• Paddles and Buoy: Yes, you can use them! You can also use fins, but keep in mind, you have to carry everything and lots of short swims = lots of time futzing with gear. I opted for orange (extra small) Strokemaker paddles and a special swim-run buoy that attached to the belt and tether system. It may sound odd to use this gear during a race, but the buoy helps negate the weight of your shoes (and it’s hard to kick with shoes on anyway), and paddles are useful for overcoming rough currents.
  • Belt and Tether: While I’ve seen a variety of home-made solutions on this front, I am glad my first partner and I decided to go the easy route and buy a set from a European swim-run store. Each partner has a race belt with buckle enclosure on the side and a crotch strap that prevents it from riding up too high. It also has buckles on the front and back that clip to the tether–the person swimming first will clip the tether behind them, and the second swimmer (lucky duck who gets to draft) clips to the front. When the tether is not in use, it can be stuffed into a little mesh bag attached to the belt. (I found that it sometimes falls out while running, so I wadded it up and stuck it under my bra strap.) The pull buoy has a rubber band that slips around the leg and a buckle to attach to the belt. This means that while running, the buoy is located on the outside of the leg, clipped to the belt so it won’t fall down. While swimming, the buoy is unclipped and slides in between the legs. Voila! For the running sections, I also secured my goggles and paddles via the buoy clip. Yes, people could hear me clickety clack from way up the trail, but that’s better than hearing me curse about losing my goggles.
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Running mode: not quiet, but gets the job done.

Training: In addition to regular triathlon training (including plenty of trails, since ❤ ), my coach also assigned several swim-run specific workouts. Luckily, Rachel and I have the same coach and she coordinated schedules with us to ensure we could do these practices together. These workouts involved multiple runs and swims in succession, including testing out the tether and practicing running with the belts and gear. Did we look ridiculous? Of course. Did it help us prep for race day? Most definitely.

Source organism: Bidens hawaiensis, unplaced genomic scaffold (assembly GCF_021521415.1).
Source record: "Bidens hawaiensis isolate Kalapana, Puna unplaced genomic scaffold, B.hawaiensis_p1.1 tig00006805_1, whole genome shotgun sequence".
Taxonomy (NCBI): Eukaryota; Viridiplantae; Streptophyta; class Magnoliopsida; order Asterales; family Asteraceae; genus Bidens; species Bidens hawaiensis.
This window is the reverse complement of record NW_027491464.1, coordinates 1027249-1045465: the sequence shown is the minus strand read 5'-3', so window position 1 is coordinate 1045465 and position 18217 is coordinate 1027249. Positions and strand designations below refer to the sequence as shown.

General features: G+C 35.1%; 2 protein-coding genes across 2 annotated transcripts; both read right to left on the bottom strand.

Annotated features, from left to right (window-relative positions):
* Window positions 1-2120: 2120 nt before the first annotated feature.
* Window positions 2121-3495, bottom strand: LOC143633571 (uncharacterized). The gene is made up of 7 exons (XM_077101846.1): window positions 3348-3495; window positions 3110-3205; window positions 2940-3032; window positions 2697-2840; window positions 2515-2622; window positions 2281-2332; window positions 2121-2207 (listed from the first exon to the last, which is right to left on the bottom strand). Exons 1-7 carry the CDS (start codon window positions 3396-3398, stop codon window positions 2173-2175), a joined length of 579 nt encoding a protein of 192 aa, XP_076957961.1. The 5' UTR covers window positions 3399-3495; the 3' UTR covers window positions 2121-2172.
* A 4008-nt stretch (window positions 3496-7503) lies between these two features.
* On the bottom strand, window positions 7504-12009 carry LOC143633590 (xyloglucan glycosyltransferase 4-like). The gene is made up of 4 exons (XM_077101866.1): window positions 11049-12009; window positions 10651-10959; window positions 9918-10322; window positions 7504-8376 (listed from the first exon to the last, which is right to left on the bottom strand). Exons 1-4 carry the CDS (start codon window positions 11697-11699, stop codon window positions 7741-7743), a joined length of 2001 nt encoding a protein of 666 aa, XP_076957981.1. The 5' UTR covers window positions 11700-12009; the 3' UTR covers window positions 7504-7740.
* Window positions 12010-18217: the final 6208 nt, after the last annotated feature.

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View from the bar at race start/finish. Piece of cake, right?

The Actual Race: Now that I’ve spent over 1500 words building up to this point, let’s just say that it “11/10, will race again.” The race was extremely well-organized and thoughtful. For starters, the price was quite reasonable–$200 per team. The organizers posted all kinds of useful information to the Facebook page, including videos of various sections of the route, suggestions for gear, answering questions, helping people find partners if folks had to drop out, etc. Participants received a nice trucker hat and high-quality socks from local company Farm to Feet, as well as a discount from swim-run gear maker Orca. (Volunteers received socks and a hoodie, plus the gratitude of all participants.) Photographers were abundant (there was even a designated photo spot on top of the mountain) and we got to keep the photos for free! The race featured 10 runs and 9 swims:

  • Run up through the park, crossing several streams, wading up a creek, and climbing up and then behind a waterfall using ropes. (Yes, really.)
  • Swim across the lake. A photographer was in a canoe, wearing a super hero costume. My guess is that a lot of the people in his photos look puzzled.
  • Run most of the way back across the lake. Try not to be dizzy.
  • Swim across the corner of the lake.
  • Climb out, run along the lake, climb down a ravine (with a rope), across a creek, back up the other side of the ravine, and return to the original swim start. Receive a colored wristband to show we have done a lap.
  • Swim/run/swim/run same as before.
  • Keep running, up the mountain, including climbing 642 stairs to the top of an overlook. Be greeted by a water stop and photographer. Feel like a superstar. Head back down the mountain via different route–no stairs, but more technical footing. Try to channel inner billy goat.
  • Back to the lake for another two loops of swim/run/swim/run, receiving a band after each loop, for a total of four.
  • Run back down the mountain toward the start, but take a different trail that leads toward the river.
  • Swim down river to the finish. Stand several places because the water is shallow and there are rocks. Be thankful for the swim paddles for protecting your hands and face, as well as the polarized goggles that make it easier to spot and avoid the deeper sections of the river.
  • Exit the river, try to set gear so as to avoid tripping as you run up 20 more stairs to the finish line. High five partner.
  • Strip off the gear in the parking lot. Put on dry clothes. Stagger 50 paces to the enormous BBQ spread and free beer. Wear new hat with pride. Immediately decide to return next year.

Thank you to the organizers from Swim-Run NC for such a memorable event, Rachel for being a fantastic partner, Mary for coaching us both to a 5th place finish, LUNA for the snax, and Rose PT for keeping me healthy. Now, let the off-season begin!

Postscript: Ah, the ear infection. Long story short, it involved four doctor visits, four prescriptions, one diagnosis of “most definitely NOT a bacterial infection,” two diagnoses of “classic fungal infection,” one diagnosis of “no clue; let’s take a sample to the lab,” and a belated diagnosis of “JKLOL totally was bacterial; you should have filled the original prescription. From 24 days ago.” Yay modern medicine. But at least I can hear–and more importantly–swim again.

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View from the top. This season has had its up and downs, but the ups always prevail.